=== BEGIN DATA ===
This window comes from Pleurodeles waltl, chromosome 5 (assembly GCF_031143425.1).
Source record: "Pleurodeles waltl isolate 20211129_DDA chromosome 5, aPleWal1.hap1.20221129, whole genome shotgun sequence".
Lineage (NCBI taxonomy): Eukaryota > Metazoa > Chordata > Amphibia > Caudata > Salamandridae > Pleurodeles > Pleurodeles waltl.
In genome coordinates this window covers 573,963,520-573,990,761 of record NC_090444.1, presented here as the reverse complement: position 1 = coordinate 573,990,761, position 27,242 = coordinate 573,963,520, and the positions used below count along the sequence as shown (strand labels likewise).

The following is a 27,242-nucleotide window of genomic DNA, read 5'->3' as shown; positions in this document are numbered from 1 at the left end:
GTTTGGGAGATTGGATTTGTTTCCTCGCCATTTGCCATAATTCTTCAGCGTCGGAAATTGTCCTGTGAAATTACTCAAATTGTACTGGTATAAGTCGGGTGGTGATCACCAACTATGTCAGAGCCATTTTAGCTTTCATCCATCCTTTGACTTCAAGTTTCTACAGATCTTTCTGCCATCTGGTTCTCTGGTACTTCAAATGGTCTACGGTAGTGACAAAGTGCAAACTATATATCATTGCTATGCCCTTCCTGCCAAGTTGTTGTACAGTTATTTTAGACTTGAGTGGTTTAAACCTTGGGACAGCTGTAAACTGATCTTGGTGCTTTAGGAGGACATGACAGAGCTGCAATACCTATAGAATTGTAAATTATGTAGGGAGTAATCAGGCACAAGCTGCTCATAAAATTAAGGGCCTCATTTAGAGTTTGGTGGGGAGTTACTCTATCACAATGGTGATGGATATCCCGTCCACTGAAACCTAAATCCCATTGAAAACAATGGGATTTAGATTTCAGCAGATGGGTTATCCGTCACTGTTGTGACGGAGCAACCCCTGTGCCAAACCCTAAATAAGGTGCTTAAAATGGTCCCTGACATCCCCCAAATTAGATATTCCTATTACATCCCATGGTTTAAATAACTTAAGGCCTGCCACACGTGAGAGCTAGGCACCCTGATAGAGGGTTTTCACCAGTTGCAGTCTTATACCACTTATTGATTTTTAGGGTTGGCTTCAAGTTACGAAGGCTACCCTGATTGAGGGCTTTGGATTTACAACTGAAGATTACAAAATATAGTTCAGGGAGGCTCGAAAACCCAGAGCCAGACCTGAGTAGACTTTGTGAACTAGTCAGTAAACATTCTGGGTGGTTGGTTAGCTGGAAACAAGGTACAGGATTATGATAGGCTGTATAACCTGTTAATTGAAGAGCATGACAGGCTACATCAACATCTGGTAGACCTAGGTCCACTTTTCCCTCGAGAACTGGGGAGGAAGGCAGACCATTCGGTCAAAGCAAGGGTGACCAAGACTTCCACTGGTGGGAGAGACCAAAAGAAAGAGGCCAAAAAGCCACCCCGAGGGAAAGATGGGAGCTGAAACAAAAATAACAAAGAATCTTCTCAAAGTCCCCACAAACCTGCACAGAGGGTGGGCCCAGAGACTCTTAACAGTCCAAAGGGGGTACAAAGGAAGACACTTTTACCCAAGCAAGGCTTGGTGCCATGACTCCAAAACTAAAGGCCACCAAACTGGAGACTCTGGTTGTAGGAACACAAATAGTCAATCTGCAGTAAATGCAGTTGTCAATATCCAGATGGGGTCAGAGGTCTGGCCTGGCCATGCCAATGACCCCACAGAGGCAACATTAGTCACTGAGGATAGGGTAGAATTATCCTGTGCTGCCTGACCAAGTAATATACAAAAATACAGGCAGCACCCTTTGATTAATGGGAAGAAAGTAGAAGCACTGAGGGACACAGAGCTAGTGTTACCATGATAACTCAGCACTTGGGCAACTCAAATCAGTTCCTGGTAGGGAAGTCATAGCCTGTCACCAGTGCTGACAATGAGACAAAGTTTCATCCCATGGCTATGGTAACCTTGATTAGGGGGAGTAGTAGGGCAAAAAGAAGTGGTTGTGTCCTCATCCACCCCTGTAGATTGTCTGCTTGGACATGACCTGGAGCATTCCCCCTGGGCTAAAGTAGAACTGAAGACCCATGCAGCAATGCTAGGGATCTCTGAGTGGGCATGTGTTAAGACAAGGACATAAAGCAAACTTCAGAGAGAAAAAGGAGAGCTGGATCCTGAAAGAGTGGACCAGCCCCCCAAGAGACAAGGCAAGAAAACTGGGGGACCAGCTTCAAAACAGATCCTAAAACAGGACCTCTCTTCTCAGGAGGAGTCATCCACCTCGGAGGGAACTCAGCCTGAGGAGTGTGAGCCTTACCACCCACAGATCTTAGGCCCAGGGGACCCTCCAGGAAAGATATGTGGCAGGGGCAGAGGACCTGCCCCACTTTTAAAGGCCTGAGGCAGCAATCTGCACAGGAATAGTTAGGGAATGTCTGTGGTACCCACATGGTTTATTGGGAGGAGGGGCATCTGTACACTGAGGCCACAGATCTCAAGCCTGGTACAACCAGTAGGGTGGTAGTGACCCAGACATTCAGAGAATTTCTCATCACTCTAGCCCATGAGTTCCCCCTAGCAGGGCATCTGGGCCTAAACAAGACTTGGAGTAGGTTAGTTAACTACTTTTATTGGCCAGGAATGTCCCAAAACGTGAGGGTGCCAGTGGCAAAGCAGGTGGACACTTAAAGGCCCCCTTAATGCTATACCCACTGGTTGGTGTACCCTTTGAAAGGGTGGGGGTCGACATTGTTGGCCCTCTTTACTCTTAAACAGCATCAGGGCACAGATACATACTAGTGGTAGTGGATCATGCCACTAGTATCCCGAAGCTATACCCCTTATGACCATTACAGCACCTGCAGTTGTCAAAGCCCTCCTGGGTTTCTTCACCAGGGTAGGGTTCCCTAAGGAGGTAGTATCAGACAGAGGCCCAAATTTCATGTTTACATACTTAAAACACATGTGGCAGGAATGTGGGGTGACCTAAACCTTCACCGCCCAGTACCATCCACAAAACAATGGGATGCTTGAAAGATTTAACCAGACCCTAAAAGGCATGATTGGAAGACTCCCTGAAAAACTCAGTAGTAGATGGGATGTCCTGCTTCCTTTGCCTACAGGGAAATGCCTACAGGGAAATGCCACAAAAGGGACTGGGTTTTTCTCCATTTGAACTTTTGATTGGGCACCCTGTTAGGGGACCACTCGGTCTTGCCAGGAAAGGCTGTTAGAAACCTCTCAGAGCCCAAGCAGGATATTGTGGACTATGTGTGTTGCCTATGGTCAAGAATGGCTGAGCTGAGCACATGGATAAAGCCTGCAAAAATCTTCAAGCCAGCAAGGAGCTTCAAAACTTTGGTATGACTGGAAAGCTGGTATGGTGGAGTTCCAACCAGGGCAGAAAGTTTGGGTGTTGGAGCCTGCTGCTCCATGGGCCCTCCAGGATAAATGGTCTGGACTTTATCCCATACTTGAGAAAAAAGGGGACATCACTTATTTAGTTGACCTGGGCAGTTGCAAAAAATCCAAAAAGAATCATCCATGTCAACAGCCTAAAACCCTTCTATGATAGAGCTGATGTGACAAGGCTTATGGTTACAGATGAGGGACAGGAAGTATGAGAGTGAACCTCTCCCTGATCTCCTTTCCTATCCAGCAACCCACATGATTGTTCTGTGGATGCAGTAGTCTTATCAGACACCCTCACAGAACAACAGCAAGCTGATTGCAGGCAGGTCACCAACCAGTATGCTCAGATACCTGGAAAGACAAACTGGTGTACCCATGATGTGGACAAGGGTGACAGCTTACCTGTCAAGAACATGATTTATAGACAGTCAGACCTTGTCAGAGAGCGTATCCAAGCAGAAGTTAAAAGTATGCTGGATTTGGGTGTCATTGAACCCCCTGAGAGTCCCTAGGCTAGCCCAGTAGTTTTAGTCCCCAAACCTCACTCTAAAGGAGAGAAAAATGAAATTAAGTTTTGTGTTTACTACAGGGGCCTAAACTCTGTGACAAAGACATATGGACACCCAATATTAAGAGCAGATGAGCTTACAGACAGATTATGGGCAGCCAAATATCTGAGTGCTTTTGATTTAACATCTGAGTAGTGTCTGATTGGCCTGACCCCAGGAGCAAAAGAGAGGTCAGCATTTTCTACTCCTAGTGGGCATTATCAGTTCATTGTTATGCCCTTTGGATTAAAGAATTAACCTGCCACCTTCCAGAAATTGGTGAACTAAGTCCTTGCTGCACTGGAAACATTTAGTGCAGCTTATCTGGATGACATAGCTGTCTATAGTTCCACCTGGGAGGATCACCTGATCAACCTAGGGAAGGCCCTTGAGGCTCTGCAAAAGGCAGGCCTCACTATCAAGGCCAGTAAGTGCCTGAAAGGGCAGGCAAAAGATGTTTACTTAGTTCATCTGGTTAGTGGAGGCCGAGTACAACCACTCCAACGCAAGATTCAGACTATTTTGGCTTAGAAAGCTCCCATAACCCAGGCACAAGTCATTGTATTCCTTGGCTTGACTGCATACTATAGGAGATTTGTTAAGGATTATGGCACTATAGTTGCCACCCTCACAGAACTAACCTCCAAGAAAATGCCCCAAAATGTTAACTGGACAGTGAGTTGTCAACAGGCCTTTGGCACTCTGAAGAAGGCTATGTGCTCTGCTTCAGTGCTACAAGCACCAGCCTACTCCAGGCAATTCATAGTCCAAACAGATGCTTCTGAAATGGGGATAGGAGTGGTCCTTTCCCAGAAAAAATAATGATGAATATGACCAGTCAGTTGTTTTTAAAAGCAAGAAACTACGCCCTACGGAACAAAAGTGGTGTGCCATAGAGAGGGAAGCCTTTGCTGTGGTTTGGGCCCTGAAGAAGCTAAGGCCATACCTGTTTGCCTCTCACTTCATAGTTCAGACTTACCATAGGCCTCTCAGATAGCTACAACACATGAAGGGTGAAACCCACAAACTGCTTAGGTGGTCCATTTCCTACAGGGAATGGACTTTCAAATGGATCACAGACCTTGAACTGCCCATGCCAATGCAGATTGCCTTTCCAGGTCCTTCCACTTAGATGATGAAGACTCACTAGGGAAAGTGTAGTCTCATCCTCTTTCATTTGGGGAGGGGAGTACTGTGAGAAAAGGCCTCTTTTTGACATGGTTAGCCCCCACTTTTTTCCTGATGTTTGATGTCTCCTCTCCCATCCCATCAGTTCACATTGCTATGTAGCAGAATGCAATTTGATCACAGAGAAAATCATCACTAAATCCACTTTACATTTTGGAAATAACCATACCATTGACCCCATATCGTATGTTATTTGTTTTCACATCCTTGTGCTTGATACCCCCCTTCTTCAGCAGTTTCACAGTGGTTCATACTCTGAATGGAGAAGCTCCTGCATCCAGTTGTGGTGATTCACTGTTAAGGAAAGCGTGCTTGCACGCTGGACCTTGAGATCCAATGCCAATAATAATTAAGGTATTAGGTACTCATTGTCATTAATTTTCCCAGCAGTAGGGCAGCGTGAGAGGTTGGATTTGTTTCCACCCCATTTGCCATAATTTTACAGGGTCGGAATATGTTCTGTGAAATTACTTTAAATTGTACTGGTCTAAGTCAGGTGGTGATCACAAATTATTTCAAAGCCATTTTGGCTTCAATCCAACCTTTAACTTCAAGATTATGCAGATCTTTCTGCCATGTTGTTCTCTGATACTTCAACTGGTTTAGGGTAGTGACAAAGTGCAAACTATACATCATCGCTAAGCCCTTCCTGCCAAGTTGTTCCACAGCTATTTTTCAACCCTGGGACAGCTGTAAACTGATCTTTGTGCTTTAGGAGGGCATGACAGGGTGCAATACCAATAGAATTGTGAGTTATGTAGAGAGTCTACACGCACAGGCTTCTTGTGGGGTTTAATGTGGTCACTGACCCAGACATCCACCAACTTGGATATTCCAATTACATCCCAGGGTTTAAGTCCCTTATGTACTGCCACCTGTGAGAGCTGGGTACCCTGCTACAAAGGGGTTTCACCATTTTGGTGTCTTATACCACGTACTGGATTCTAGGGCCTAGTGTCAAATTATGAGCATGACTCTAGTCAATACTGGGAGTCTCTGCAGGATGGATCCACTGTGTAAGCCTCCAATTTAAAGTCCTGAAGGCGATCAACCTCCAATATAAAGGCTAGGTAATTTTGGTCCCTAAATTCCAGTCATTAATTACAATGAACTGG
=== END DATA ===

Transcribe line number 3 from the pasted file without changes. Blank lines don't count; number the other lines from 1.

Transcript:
Lineage (NCBI taxonomy): Eukaryota > Metazoa > Chordata > Amphibia > Caudata > Salamandridae > Pleurodeles > Pleurodeles waltl.